Soderbergh’s Solaris: My Love Letter to Soviet Science Fiction

This is my review of Steven Soderbergh’s 2002 film adaptation of the 1961 novel Solaris by the polish writer Stanislaw Lem, a story about a psychologist who is sent to assist the crew of an isolated research station in the titular alien planet. I should probably start by saying that Solaris is my very favorite novel — which is to say that this is mostly a book fan complaining about the movie adaptation. Salaris is also the book that made me fall in love with soviet science fiction as a whole. 🌟

A book on a white background. The book cover features a yellow circle in a dark gray background. Blue letters read "Solaris" and "Stanislaw Lem".
A hard copy of the first edition of Solaris

Starring George Clooney and produced by James Cameron, Soderbergh’s Solaris is a full-blown blockbuster. While Soderbergh’s adaptation ultimately disappointed me, I thought I might be able to use this obscure piece of pop culture to discuss some of the aspects I love about the science fiction literature of the Soviet Bloc. These are books that delighted me for their ability to approach deep subjects in an extremely accessible guise, and I hope to convince you to give them a try too.

This article contains spoilers for both the novel and its film adaptation.

We must give to Caesar what is Caesar’s: the movie is quite competent in communicating the story clearly in a short span of time — and in this aspect this adaptation is much more successful than Tarkoviski’s. The film also takes great risks in deviating substantially from the original book. The problem is that these diversions range from simply inconsequential — such as changing the gender of certain characters — to down right mutilations of the source material.

One of the most substantial of these deviations is the fact the movie employs considerably more resources to establish the relationship between the protagonist Kris and his late wife, depicting the events leading up to her suicide in great detail and wasting precious screen time in the process. To me, Solaris is a story about confronting ghosts from our past, and while Soderbergh’s adaptation does explore this aspect of the novel, the movie distracts from the greater themes of the original book by transforming the narrative into a story about Kris' personal pain and regret.

But perhaps the greatest tragedy of this adaptation is its categorical failure to depict the existential horror of the source material, which is one of the landmarks of soviet science fiction. These are profoundly terrifying books, not so much because their characters are placed in immediate danger, but because rationalizing the utterly surreal situations they are confronted with requires concocting explanations of such astronomical complexity that these events threaten the very fabric of reality.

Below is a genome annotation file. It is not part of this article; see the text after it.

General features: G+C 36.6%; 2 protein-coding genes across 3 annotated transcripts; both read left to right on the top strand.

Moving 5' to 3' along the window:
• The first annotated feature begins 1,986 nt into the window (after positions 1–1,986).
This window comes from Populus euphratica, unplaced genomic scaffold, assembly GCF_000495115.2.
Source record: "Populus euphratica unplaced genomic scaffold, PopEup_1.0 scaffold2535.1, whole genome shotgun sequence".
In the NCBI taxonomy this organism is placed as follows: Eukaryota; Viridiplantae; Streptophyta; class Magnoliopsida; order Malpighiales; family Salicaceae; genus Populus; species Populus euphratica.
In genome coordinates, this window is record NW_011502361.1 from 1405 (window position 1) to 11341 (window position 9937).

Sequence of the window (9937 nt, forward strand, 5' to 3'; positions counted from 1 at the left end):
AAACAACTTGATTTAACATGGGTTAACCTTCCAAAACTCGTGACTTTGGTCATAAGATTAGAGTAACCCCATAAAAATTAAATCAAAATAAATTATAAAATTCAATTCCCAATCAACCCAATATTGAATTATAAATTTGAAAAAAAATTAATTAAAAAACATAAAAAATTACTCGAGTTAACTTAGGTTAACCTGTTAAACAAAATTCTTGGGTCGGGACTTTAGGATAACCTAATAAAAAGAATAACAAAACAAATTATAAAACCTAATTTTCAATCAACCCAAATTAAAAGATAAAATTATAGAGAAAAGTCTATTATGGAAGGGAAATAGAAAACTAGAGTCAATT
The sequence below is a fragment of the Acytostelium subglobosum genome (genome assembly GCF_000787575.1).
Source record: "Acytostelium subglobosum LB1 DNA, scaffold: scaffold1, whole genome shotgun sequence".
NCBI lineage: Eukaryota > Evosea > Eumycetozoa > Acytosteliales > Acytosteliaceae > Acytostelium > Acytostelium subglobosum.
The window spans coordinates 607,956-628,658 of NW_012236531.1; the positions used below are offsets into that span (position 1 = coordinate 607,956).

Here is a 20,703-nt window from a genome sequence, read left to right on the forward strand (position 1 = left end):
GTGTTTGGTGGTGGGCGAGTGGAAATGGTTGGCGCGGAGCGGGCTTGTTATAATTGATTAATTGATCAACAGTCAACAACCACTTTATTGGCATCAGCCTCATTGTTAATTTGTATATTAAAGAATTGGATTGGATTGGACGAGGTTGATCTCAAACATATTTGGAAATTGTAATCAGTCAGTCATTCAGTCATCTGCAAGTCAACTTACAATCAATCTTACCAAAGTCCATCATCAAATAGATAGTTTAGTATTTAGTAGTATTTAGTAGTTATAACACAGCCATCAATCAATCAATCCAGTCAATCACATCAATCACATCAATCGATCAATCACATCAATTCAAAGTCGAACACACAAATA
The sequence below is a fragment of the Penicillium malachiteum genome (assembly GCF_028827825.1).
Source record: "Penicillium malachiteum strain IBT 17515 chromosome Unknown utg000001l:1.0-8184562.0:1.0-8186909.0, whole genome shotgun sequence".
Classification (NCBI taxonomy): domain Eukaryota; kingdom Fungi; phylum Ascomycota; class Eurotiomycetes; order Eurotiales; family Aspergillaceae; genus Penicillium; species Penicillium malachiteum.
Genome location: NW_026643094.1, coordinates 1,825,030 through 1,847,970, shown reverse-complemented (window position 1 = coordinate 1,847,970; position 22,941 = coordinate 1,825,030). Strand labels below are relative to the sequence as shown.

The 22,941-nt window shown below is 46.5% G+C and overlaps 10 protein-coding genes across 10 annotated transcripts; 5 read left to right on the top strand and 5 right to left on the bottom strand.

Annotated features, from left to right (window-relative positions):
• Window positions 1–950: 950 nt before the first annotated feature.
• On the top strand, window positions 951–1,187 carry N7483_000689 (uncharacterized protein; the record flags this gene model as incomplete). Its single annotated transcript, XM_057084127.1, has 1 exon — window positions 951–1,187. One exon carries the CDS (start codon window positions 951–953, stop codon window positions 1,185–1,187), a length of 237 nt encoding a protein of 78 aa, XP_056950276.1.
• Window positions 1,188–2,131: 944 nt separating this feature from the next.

Indeed, perhaps one of the most delightfully frustrating aspects of these novels is the fact we are consistently denied explanations. In Lem’s Solaris we never really find out what is the nature of the visitors, nor why they came to the station in the first place. The experiments at the station lead to no smoking gun and the field of Solaristics never gets its final breakthrough.

George Clooney wears a white space suite inside a spaceship with orange lighting
A scene from the 2002 movie

These are not mysteries to be solved. Instead, the conflict of these narratives lies precisely in the desperate attempts by their characters to grapple with the irreconcilable nature of the riddles they are faced with. Such conflict is only ever resolved when the characters embrace their lack of understanding and capitulate to the unknowable stone monuments they were rudely forced to climb. As melodramatic as their reactions are, Clooney and the rest of the cast are ultimately unable to impress these emotions on the screen.

This is partly because the absurd nature of the events depicted makes them hard to convincingly enact, but also because the thematic deviations of the adaptation distract from the terrifying character of the source material. This is particularly apparent towards the end of the movie, where the story diverts dramatically from that of the novel. For instance, by revealing at the last minute that the character of Snaut (Snow) was actually a Doppelganger-like visitor who had previously killed him, a development which is entirely absent in the original book, the film replaces the subtle abstract horror of the source material with the physical threat of an alien invader.

All in all, Soderbergh’s Solaris is precisely what one would expect from an adaptation of a soviet masterpiece produced by the likes of James Cameron: a lukewarm, profoundly shallow interpretation of the source material. This is about all I had to say. I really hope my humble words inspire more people to explore soviet science fiction, which is greatly underappreciated in the west. If you’re interested, take a look at the books from the likes of Lem or the Strugatski brothers! 😁🌟